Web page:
Artist's depiction of the Milky Way galaxy, showing the galactic longitude. A vector matching the plane of the galaxy, at 0° longitude, notably has the Galactic Center
and intersects arms directly beyond. Far less of the galaxy lies at all points with opposing 180° longitude
The galactic coordinate system is a celestial coordinate system in spherical coordinates, with the Sun as its center, the primary direction aligned with the approximate center of the Milky Way galaxy, and the fundamental plane parallel to an approximation of the galactic plane but offset to its north. It uses the right-handed convention, meaning that coordinates are positive toward the north and toward the east in the fundamental plane.
The galactic coordinates use the Sun
as the origin. Galactic longitude (l
) is measured with primary direction from the Sun to the center of the galaxy in the galactic plane, while the galactic latitude (b
) measures the angle
of the object above the galactic plane
Longitude (symbol l) measures the angular distance of an object eastward along the galactic equator from the galactic center. Analogous to terrestrial longitude, galactic longitude is usually measured in degrees (°).
Latitude (symbol b) measures the angle of an object north or south of the galactic equator (or midplane) as viewed from Earth; positive to the north, negative to the south. For example, the north galactic pole has a latitude of +90°. Analogous to terrestrial latitude, galactic latitude is usually measured in degrees (°).
The first galactic coordinate system was used by William Herschel in 1785. A number of different coordinate systems, each differing by a few degrees, were used until 1932, when Lund Observatory assembled a set of conversion tables that defined a standard galactic coordinate system based on a galactic north pole at RA 12h 40m, dec +28° (in the B1900.0 epoch convention) and a 0° longitude at the point where the galactic plane and equatorial plane intersected.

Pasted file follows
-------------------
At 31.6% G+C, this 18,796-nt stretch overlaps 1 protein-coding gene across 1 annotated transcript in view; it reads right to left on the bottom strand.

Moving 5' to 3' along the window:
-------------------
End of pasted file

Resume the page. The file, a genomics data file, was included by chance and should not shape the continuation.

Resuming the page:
In 1958, the International Astronomical Union (IAU) defined the galactic coordinate system in reference to radio observations of galactic neutral hydrogen through the hydrogen line, changing the definition of the Galactic longitude by 32° and the latitude by 1.5°. In the equatorial coordinate system, for equinox and equator of 1950.0, the north galactic pole is defined at right ascension 12h 49m, declination +27.4°, in the constellation Coma Berenices, with a probable error of ±0.1°. Longitude 0° is the great semicircle that originates from this point along the line in position angle 123° with respect to the equatorial pole. The galactic longitude increases in the same direction as right ascension. Galactic latitude is positive towards the north galactic pole, with a plane passing through the Sun and parallel to the galactic equator being 0°, whilst the poles are ±90°. Based on this definition, the galactic poles and equator can be found from spherical trigonometry and can be precessed to other epochs; see the table.
The IAU recommended that during the transition period from the old, pre-1958 system to the new, the old longitude and latitude should be designated lI and bI while the new should be designated lII and bII. This convention is occasionally seen.